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California Prison Overcrowding Vexes Politicians

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California Prison Overcrowding Vexes Politicians


California Prison Overcrowding Vexes Politicians

California Prison Overcrowding Vexes Politicians

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  • <iframe src="" width="100%" height="290" frameborder="0" scrolling="no" title="NPR embedded audio player">
  • Transcript

Gov. Arnold Schwarzenegger (R) has called the California legislature back into special session to deal with the state's chronically overcrowded and poorly managed prison system. Schwarzenegger came into office promising prison reform, a promise that remains largely unfulfilled. Judy Campbell of member station KQED reports.


There are more people behind bars, here in California, than in any other state. And to deal with an every-growing inmate population, the state may build more prisons. Part of the problem, is that so many California parolees end up back in prison.

Judy Campbell of member station KQED reports.

JUDY CAMPBELL reporting:

California's prisons are bursting at the bars. On average, state prisons are running at almost double capacity. That means inmates sleep in bunks stacked three high, in prison hallways and gyms. Some have even slept outside. Governor Arnold Schwarzenegger says if things don't change, a federal court could order the early release of tens of thousands of inmates.

Governor ARNOLD SCHWARZENEGGER (Republican, California): We have a crisis in our hands. We cannot continue looking the other way.

CAMPBELL: California wasn't supposed to be looking the other way. The Governor promised sweeping prison reform when he came into office, both through his own initiatives, and in response to court orders. Schwarzenegger pledged to offer counseling, education, and job training, to cut recidivism. California's is the highest in the country. He also promised parole reforms, so petty violators don't clog prisons.

But reforms have mostly stalled. And last week, the governor offered another way to combat overcrowding; build two new large-scale prisons and several smaller urban lockups. State Senate majority leader Gloria Romero calls it, an about face.

State Senator GLORIA ROMERO (Democrat, California): He promised rehabilitation. He asserted he would do prison reform. This year, a few months before his re-election, he's suddenly is becoming the Terminator. He's standing up, thumping his chest, and saying we got to build more prisons. And you have to almost think, well, where did that come from?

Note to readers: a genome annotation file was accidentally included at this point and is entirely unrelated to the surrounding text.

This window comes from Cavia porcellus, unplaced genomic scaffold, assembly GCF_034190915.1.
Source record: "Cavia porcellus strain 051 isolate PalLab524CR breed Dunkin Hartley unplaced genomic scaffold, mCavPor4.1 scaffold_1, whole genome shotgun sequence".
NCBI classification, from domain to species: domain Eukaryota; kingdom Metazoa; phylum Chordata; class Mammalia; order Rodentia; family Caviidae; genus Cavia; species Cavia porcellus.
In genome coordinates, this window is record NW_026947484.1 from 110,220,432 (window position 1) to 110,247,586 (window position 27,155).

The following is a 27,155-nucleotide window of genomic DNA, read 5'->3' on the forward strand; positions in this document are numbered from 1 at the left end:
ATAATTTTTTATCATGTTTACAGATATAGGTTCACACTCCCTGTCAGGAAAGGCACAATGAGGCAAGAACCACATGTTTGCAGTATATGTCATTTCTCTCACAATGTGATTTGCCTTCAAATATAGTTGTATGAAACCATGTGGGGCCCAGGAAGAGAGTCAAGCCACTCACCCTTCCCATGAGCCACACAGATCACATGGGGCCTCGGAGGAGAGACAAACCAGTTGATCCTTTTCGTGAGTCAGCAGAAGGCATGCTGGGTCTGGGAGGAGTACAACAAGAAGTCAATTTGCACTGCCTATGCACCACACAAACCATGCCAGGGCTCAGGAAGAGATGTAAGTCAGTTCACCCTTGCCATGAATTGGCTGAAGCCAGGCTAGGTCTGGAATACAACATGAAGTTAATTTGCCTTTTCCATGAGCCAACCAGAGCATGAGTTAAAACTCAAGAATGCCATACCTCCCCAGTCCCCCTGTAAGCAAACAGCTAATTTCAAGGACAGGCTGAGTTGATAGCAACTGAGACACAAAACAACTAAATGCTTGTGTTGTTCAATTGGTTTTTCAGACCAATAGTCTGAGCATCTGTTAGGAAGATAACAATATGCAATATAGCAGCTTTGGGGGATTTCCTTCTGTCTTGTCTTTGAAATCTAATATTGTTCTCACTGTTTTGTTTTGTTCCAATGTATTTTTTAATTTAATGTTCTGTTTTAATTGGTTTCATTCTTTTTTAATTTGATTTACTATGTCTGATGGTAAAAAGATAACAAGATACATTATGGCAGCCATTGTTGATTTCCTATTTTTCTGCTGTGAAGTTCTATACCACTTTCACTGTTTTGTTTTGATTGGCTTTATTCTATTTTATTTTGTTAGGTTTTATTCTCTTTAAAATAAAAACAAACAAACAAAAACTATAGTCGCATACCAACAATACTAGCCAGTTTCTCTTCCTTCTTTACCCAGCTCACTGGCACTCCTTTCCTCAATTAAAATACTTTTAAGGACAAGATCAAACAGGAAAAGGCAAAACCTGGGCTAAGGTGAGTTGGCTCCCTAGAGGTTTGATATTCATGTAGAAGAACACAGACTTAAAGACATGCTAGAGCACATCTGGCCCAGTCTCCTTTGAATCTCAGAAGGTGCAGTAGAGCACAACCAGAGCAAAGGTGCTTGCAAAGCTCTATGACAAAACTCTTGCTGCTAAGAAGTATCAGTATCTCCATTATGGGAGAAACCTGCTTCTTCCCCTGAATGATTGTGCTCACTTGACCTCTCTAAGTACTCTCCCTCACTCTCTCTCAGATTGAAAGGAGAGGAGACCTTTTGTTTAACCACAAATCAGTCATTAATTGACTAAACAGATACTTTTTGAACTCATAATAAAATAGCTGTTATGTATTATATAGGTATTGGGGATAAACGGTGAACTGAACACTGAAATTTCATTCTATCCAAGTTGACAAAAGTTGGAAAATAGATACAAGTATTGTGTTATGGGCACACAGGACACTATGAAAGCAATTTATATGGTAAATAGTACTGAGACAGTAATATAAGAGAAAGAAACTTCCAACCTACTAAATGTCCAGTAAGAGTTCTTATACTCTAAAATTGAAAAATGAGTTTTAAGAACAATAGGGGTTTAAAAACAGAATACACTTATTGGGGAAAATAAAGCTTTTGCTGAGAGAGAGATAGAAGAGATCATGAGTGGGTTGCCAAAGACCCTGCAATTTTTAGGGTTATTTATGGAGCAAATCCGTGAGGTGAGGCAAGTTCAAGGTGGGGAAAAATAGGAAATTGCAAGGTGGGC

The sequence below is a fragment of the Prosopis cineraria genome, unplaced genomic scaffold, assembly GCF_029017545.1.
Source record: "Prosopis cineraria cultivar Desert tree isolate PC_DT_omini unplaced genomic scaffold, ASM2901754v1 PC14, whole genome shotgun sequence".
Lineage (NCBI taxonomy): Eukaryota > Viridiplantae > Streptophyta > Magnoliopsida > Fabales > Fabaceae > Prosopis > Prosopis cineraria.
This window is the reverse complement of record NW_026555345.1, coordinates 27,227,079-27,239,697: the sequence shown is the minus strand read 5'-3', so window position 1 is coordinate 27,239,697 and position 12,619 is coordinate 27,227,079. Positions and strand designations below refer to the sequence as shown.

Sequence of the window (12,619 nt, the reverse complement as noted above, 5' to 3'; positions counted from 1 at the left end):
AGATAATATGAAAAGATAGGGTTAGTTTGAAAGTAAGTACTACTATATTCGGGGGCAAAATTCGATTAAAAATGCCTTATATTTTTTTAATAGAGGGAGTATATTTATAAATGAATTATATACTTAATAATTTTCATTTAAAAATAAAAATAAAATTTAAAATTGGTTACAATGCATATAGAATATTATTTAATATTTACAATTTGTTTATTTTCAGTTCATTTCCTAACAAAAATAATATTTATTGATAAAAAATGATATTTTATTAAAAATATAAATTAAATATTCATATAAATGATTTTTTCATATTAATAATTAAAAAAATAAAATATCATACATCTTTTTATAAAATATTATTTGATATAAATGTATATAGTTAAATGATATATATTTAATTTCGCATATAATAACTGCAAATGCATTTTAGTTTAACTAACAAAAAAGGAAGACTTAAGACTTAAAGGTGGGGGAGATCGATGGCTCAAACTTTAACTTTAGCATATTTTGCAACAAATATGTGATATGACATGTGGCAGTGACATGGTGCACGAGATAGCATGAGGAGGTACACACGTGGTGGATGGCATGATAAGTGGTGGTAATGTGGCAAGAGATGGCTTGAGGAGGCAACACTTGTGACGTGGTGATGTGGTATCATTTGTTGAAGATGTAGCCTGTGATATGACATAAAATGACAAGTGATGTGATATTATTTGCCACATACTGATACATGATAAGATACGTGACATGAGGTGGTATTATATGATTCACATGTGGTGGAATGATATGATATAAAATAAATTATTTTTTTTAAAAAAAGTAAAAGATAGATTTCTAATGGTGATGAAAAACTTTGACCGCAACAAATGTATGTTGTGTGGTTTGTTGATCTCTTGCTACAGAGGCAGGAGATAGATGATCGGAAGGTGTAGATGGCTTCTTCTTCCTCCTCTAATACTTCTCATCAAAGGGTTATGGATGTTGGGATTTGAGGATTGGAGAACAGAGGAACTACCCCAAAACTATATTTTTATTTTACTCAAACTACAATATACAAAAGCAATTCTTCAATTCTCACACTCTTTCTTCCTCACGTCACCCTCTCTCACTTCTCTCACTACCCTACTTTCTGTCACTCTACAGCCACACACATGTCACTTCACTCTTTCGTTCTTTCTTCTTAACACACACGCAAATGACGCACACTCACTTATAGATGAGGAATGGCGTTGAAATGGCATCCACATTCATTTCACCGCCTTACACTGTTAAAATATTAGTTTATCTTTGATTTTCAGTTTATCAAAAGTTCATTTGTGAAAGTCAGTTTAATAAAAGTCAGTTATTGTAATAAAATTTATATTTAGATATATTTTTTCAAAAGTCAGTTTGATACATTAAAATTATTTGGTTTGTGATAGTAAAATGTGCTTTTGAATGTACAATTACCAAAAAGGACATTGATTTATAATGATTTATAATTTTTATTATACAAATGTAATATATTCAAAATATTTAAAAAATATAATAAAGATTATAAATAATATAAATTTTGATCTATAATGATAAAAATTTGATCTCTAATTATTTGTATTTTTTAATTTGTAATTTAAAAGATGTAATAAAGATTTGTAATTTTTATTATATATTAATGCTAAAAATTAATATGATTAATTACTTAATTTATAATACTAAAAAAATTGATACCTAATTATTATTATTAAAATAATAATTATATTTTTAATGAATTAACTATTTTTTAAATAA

CAMPBELL: The Governor says reforms will still happen. He says new small prisons will be designed to help inmates reintegrate into their communities, and will house women, closer to their families. And he says, reforms cannot take place in the packed prisons.

Gov. SCHWARZENEGGER: The classrooms where we're supposed to teach, the workshops where we're we supposed to teach them professions, so when they get out they can get jobs, and so on, and connect with the outside - all of these things we are taking away, because we're filling them up with double and triple bunking inmates.

CAMPBELL: But critics say it will take years to build new prisons. Steve Fama is an attorney with the Prison Law Office, which has frequently sued the state over prison conditions.

Mr. STEVE FAMA (Staff Attorney, Prison Law Office, California): What the governor has done, sort of, as if you had a morbidly obese patient, and decided that the long term solution was simply to buy the patient a bigger pair of pants. It's really, unfortunately, a shallow approach to a complex problem.

CAMPBELL: So, what happened to the governor's promise to overhaul one of the nation's most poorly run prison systems? The man who used to head California prisons, Roderick Hickman, says part of the problem was too much expectation and too little support.

Mr. RODERICK Q. HICKMAN (Former Secretary, California Department of Corrections and Rehabilitation): We got to remember that California hasn't gone down the path of providing rehabilitation services for almost 20-plus years. And, you know, part of my frustration with the whole process, is that people thought that from July until January, there were going to be massive changes in things, when just two or three fiscal years before that they had taken budget cuts in those areas, that were same areas we were trying to ramp back up.

CAMPBELL: And, Hickman says, there are other overwhelming forces. As Secretary, he went head to head with the state's powerful prison guard union. In February he resigned, saying the union had too much power in the governor's office, and were calling too many shots - making his job impossible. And last month, the court report said, growing union power signaled the governor's retreat from prison reform, after a strong start.

Easy to blame us, says Lance Corcoran, spokesman for the prison guards union. He blames poor management and a lack of political will.

Mr. LANCE CORCORAN (Spokesman, California Correctional Peace Officers Association): And the reality is this. If we were running the department, wouldn't you think we wouldn't be complaining about it all the time?

CAMPBELL: Reformers say the best chance for real change may be after the elections. Perhaps then, someone can take up the biggest taboo in prison overcrowding. That is, whether some of the mandatory long sentences for criminals, are just too long.

For NPR News, I'm Judy Campbell in San Francisco.

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